400 Hz[/U] AC power bus, like most modern aircraft do. 60 Hz AC power like what powers buildings, your house, etc, would blow up the aircraft's transformers and motors. Oh, and the voltage is 150 VAC, not 115.

http://books.google.com/books?id=W24...0power&f=false

It looks like your story is just a story.
400hz -- yes; 150V doubtful!

Pretty much a standard:

Ground power units


Ground power unit that needs towing.
A ground power unit is a vehicle capable of supplying power to aircraft parked on the ground. Ground power units may also be built into the jetway, making it even easier to supply electrical power to aircraft. Many aircraft require 28 V of direct current and 110 V 400 Hz of alternating current. The electric energy is carried from a generator to a connection on the aircraft via 3 phase 4-wire insulated cable capable of handling 200 amps. These connectors are standard for all aircraft, as defined in ISO 6858.

http://www.airsidegseltd.com/ground-...0-hz/gpu100kva

http://www.wotol.com/1-stewart-steve...prod_id/651714


Same type of power is supplies as a standard at the Jetway or in a hangar/maintenance facility.
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Old Feb 01, 2013, 01:06 PM
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Quote:
Originally Posted by jrb View Post
400hz -- yes; 150V doubtful!
Maybe. This says 115/200 three phase.

http://www.scribd.com/doc/32605481/M...-40-Electrical

Quote:
Pretty much a standard:

Ground power units


Ground power unit that needs towing.
A ground power unit is a vehicle capable of supplying power to aircraft parked on the ground. Ground power units may also be built into the jetway, making it even easier to supply electrical power to aircraft. Many aircraft require 28 V of direct current and 110 V 400 Hz of alternating current. The electric energy is carried from a generator to a connection on the aircraft via 3 phase 4-wire insulated cable capable of handling 200 amps. These connectors are standard for all aircraft, as defined in ISO 6858.

http://www.airsidegseltd.com/ground-...0-hz/gpu100kva

http://www.wotol.com/1-stewart-steve...prod_id/651714


Same type of power is supplies as a standard at the Jetway or in a hangar/maintenance facility.
And the ground power involves 28 VDC. Both are supplied to the aircraft. The story involving NEC standards is just a story.

PS I believe that aircraft wiring insulation is rated to 1500V minimum which exceeds NEC standards for housing.
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Old Feb 04, 2013, 06:01 PM
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http://www.flightglobal.com/news/art...unsafe-381627/

Here is what Elon Musk says about it. Unsafe design with several large batteries in close contact.
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Old Feb 04, 2013, 07:24 PM
Not THAT Ira
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The underlying problem seems to be related to outsourcing everything as much as possible being a primary goal of the Dreamliner program.....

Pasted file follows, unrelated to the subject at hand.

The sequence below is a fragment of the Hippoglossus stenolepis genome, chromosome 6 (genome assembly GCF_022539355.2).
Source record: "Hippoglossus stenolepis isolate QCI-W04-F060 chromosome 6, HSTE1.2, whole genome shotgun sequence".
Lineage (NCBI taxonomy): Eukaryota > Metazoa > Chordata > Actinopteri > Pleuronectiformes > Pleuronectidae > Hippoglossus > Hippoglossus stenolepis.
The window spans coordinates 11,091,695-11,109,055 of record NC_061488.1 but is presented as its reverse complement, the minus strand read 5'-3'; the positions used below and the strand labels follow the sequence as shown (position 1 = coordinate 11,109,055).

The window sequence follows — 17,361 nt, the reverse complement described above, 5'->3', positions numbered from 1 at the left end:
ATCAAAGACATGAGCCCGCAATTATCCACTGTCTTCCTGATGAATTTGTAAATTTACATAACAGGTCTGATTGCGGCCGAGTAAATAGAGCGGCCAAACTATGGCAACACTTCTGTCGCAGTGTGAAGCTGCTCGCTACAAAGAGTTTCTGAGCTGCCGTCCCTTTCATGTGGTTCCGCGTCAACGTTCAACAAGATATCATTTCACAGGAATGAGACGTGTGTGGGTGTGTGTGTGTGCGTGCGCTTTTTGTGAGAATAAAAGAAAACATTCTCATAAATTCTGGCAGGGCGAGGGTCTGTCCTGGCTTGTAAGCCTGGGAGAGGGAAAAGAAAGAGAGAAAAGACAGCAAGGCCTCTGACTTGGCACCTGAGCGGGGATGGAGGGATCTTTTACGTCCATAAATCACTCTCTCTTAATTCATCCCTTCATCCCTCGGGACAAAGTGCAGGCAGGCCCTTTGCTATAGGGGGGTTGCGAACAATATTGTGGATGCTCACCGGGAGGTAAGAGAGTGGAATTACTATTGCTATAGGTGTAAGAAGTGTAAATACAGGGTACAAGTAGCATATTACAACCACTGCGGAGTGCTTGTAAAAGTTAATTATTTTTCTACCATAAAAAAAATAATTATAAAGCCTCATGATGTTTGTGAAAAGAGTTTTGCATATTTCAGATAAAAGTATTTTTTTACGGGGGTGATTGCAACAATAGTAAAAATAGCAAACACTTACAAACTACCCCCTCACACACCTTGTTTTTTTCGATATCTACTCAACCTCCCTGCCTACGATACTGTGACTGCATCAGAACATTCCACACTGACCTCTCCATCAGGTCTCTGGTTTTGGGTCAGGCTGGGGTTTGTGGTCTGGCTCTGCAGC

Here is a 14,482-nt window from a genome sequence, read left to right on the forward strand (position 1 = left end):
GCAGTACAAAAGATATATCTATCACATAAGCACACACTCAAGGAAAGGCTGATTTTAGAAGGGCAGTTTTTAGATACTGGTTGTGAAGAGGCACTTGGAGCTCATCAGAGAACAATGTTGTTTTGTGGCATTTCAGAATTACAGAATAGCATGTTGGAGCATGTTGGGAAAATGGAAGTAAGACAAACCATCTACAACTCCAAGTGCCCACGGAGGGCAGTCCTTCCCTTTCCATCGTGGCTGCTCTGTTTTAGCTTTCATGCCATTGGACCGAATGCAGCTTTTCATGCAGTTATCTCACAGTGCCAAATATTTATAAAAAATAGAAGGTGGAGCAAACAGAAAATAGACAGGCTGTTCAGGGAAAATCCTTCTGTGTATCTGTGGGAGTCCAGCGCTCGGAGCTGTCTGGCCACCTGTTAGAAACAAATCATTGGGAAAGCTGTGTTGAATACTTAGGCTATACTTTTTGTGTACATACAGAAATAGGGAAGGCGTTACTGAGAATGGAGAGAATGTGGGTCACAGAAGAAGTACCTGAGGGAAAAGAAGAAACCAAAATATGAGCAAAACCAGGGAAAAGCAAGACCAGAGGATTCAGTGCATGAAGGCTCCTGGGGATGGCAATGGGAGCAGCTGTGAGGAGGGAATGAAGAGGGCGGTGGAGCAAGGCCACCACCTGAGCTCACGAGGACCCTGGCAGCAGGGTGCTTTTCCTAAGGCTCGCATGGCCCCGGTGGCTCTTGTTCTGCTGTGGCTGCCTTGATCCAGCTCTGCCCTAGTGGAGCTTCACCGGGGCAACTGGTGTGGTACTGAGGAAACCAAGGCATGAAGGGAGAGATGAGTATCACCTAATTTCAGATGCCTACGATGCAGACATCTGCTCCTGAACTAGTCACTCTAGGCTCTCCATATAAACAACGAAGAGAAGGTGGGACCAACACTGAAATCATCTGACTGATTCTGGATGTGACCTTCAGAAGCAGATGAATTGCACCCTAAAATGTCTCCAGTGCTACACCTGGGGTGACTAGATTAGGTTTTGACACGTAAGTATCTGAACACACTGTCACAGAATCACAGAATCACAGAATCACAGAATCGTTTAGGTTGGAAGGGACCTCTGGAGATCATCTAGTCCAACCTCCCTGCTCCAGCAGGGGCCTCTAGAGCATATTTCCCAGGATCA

http://seattletimes.com/html/busines...urcingxml.html

I know a lot of people who work at The Lazy B Ranch and they confirm this as well.
One of the primary goals of Boeing was to develop a major, international systems and airframe component supply infrastructure. The workers here would basically just be bolting it all together.
This has not gone well at all with a lot of major components not fitting to spec. ect...
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Old Feb 04, 2013, 11:30 PM
KlonWarz
Joined Dec 2012
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Well, there's a couple possibilities...

lack of control over subs and engineering problem with cell spacing???

We have temp probes at our hobby level... I don't know how fast a thermal runaway could occur, but they must have access to the same, or better temp probe technology as we do...

Obviously they have traded their craftsmen for bean counters... it's prevalent. All organizations tend to get top heavy. Seen it before...
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Old Feb 05, 2013, 11:22 AM
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The unanswered mystery with the 787 battery problem is why is a battery that's only a backup for the 28Vdc buss being discharged in normal operation, then apparently being charged at a fairly high rate.
Much more detailed info over here http://www.pprune.org/rumours-news/5...s-787s-33.html
Pete
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Old Feb 05, 2013, 11:40 AM
jrb
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Wonder why they don't back to a NiXx based battery just to get flying again?
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Old Feb 05, 2013, 11:55 AM
KlonWarz
Joined Dec 2012
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Quote:
Originally Posted by jrb View Post
Wonder why they don't back to a NiXx based battery just to get flying again?
EVERY little thing must be Type Certified for an aircraft...

..there's probably others who can explain this in proper detail better than I.
rc